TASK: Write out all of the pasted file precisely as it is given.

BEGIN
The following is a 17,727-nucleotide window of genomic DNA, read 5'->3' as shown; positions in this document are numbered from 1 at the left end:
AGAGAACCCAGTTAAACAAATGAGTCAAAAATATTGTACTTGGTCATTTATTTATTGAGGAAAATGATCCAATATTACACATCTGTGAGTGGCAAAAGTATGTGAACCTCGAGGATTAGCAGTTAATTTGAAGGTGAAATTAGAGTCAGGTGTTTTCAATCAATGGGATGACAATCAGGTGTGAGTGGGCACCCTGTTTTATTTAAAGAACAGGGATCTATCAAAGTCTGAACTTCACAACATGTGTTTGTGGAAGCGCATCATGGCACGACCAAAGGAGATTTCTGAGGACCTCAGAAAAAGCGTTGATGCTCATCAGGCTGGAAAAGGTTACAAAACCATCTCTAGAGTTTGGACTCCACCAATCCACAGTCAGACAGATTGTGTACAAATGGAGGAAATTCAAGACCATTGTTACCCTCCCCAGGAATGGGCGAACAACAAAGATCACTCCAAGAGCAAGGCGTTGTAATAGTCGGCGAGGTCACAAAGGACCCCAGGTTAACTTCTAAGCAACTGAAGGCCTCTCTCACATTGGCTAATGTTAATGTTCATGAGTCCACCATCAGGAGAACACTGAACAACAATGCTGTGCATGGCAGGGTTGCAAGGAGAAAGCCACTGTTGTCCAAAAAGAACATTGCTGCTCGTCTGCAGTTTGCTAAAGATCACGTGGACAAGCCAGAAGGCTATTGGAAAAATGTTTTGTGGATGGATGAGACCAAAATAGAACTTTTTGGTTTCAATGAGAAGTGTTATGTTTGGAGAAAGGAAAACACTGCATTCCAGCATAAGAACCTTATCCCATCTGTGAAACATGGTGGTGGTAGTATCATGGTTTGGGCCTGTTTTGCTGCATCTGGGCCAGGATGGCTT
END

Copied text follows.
The following is a 17,727-nucleotide window of genomic DNA, read 5'->3' as shown; positions in this document are numbered from 1 at the left end:
AGAGAACCCAGTTAAACAAATGAGTCAAAAATATTGTACTTGGTCATTTATTTATTGAGGAAAATGATCCAATATTACACATCTGTGAGTGGCAAAAGTATGTGAACCTCGAGGATTAGCAGTTAATTTGAAGGTGAAATTAGAGTCAGGTGTTTTCAATCAATGGGATGACAATCAGGTGTGAGTGGGCACCCTGTTTTATTTAAAGAACAGGGATCTATCAAAGTCTGAACTTCACAACATGTGTTTGTGGAAGCGCATCATGGCACGACCAAAGGAGATTTCTGAGGACCTCAGAAAAAGCGTTGATGCTCATCAGGCTGGAAAAGGTTACAAAACCATCTCTAGAGTTTGGACTCCACCAATCCACAGTCAGACAGATTGTGTACAAATGGAGGAAATTCAAGACCATTGTTACCCTCCCCAGGAATGGGCGAACAACAAAGATCACTCCAAGAGCAAGGCGTTGTAATAGTCGGCGAGGTCACAAAGGACCCCAGGTTAACTTCTAAGCAACTGAAGGCCTCTCTCACATTGGCTAATGTTAATGTTCATGAGTCCACCATCAGGAGAACACTGAACAACAATGCTGTGCATGGCAGGGTTGCAAGGAGAAAGCCACTGTTGTCCAAAAAGAACATTGCTGCTCGTCTGCAGTTTGCTAAAGATCACGTGGACAAGCCAGAAGGCTATTGGAAAAATGTTTTGTGGATGGATGAGACCAAAATAGAACTTTTTGGTTTCAATGAGAAGTGTTATGTTTGGAGAAAGGAAAACACTGCATTCCAGCATAAGAACCTTATCCCATCTGTGAAACATGGTGGTGGTAGTATCATGGTTTGGGCCTGTTTTGCTGCATCTGGGCCAGGATGGCTT